The Culinary Treasures of Marseille
The French port city is emergingas a foodie hotspot where eclectic gastronomic offerings take center stage
"Marseille isn’t France. Marseille isn’t Provence. Marseille is the world," said the famous French film director, Robert Guédiguian. Of course, Marseille is French and the city is in Provence but it is also a melting pot of cultures from across the Mediterranean.
Since its founding in 600 B.C.—when, according to legend, a Phocéen sailor married a local Gallic girl, whose father gave them Marseille as a wedding gift—the city’s port has been shaped by centuries of immigration: Corsican sailors in the 1500s, Italian builders from the mid- 18th century, Armenians fleeing the genocide from 1915 onwards, Algerians arriving post-1962 independence, and many more, have settled here. Nowhere is the diversity more evident than in Marseille’s food and the city is celebrating its eats extra hard in 2019, a designated year of gastronomy.
For years, there have been just two or three places in Marseille with a Michelin star. However, in 2019, this number upped to six. At the center of this constellation is celebrated chef Gérald Passédat, widely considered a culinary ambassador of the region. Passédat’s three Michelin-starred restaurant at Le Petit Nice, a charming Relais & Châteaux seaside hotel, has been named one of the country’s best restaurants for its seafood platters, dishes of raw fish and crystal caviar.
Then there’s Alexandre Mazzia whose restaurant AM has just bagged two Michelin stars. Mazzia was born in the Congo, and incorporates surprising global ingredients into his seafood tasting menu: tapioca from Africa, kumbawa fruits, satay and sake from Asia. Rising stars are making their mark, too.
Most notably, British chef Harry Cummins and Québecois sommelier Laura Vidal with recently-opened La Mercerie which focuses on locallysourced ingredients. Although yet to be crowned with a Michelin star, they were awarded ‘Best Newcomer’ this year at the World’s Best Restaurant Awards.
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Alongside this Gallic glamour, France’s second largest city revels in its rustic simplicity. Pungent grilled sardines, raw rust-red urchins, and briny oysters, and the many kinds of squid can all be enjoyed stripped back, served a la provençale—sautéed with garlic, parsley, and generous glugs of olive oil. The city’s signature dish is Bouillabaisse which has developed over the centuries as a one-pot meal in which poor fishermen threw rockfish – several species of sea creatures, and at one time unsellable – fresh off the docks into a large iron caldron of boiling fish stock to feed the family.
True bouillabaisse includes at least four kinds of fish, and is served in two parts: the soupe de poisson (broth), rich with tomato, saffron and fennel; and the cooked fish, de-boned tableside and presented on a platter. On the side are croutons, rouille (a bread-thickened garlic-chilli mayonnaise) and grated cheese, usually Gruyère. The rouille is then spread on the crouton, topped with cheese and floated it in the soup.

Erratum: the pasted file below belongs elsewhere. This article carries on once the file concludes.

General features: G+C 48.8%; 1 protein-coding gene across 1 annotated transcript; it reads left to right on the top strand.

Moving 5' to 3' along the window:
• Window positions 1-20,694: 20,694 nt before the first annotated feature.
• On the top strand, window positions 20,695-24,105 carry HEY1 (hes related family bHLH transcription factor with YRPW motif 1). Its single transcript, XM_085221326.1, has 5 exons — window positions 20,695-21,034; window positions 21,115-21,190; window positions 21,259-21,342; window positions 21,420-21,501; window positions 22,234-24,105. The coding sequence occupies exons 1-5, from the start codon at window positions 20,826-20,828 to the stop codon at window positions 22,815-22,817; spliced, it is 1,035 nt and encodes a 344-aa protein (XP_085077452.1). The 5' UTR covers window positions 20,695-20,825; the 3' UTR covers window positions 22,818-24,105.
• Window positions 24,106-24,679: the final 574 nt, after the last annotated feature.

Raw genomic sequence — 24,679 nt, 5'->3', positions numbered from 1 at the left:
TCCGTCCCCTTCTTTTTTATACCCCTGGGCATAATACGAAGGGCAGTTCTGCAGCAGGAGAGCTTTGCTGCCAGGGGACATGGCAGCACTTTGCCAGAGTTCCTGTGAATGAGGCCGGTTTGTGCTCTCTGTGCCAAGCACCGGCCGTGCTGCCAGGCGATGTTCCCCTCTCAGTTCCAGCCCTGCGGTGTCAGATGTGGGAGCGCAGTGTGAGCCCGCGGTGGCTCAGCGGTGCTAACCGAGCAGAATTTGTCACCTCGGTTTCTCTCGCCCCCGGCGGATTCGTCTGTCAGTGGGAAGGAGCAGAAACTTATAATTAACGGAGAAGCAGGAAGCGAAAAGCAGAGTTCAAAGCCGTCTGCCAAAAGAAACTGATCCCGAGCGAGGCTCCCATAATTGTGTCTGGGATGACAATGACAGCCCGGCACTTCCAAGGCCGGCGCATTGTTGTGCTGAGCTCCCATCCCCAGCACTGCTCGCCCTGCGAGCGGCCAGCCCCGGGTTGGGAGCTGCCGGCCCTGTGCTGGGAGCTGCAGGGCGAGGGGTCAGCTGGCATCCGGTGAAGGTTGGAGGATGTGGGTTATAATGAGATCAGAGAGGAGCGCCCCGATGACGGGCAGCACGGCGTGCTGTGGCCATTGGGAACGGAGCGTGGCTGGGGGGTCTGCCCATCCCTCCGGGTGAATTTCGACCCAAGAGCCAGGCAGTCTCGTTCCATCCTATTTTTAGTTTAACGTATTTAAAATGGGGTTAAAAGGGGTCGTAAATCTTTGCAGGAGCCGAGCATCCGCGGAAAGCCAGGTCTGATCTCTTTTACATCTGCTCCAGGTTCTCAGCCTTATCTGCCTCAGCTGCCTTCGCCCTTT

Pizza is another Marseille classic. Integral to the local diet since Neapolitan immigrants arrived at the turn of the 20th century, the city was the site of France’s first pizza truck (around 1962). In this seafaring city, the classic pizza comes with anchovies. Or there’s moit-moit: half anchovy, half cheese or a ground beef and onion arménienne, a sign of the city’s sizeable Armenian community. There’s a pizzeria on every street corner, including legendary addresses such as 65-year-old classic Chez Sauveur or La Bonne Mère, famous for their crust, which they proof for 48 hours.
Alongside the quintessential French cuisine is the blindingly exotic. Underlining the city’s deep-seated status as a melting pot, the Noailles quarter, nicknamed the ‘Belly of Marseille’, is a North African enclave. Rotisserie chickens and steaming paella perfume the souk-like streets battling with the color and pungent smell of spices.
The beating heart of Noailles is Le Marché des Capucins where North African snacks, pastries and flatbreads jostle with fat olives and whole fish. Popular pit-stops include Tunisian leblebi at Chez Yassine, Lebanese pita sandwiches at Le Cèdre, burlap sacks of spices at Saladin, and Algerian date-stuffed bradj at the street-food stand across from Saladin.
Couscous is another big thing – and this year sees the second year of the festival ‘Kouss Kouss’. And it’s no surprise that Marseille is being hailed as the world’s couscous capital, with a rich 2,000 year history as a crossroad between Europe and Africa, where couscous, one of the great staples of Mediterranean cooking, originated.
No meal in Marseille is complete without a liquid accompaniment. This is wine country, after all – and apéro is an integral part of daily Marseille life. Similar to happy hour, apéro happens post-work or pre-sunset, often spilling into the night. To sip, there’s the region’s famous pale-salmon rosé (Provence is the largest rosé-producing area in the world).
Or there’s pastis, which originated in Marseille, a cloudy anise-flavored spirit consisting of liquorice root, star anise from Asia and Mediterranean anise with a bouquet of Provencal herbs lending a distinctive tang to the mix. Just another intriguing reason to visit France’s unsung second city.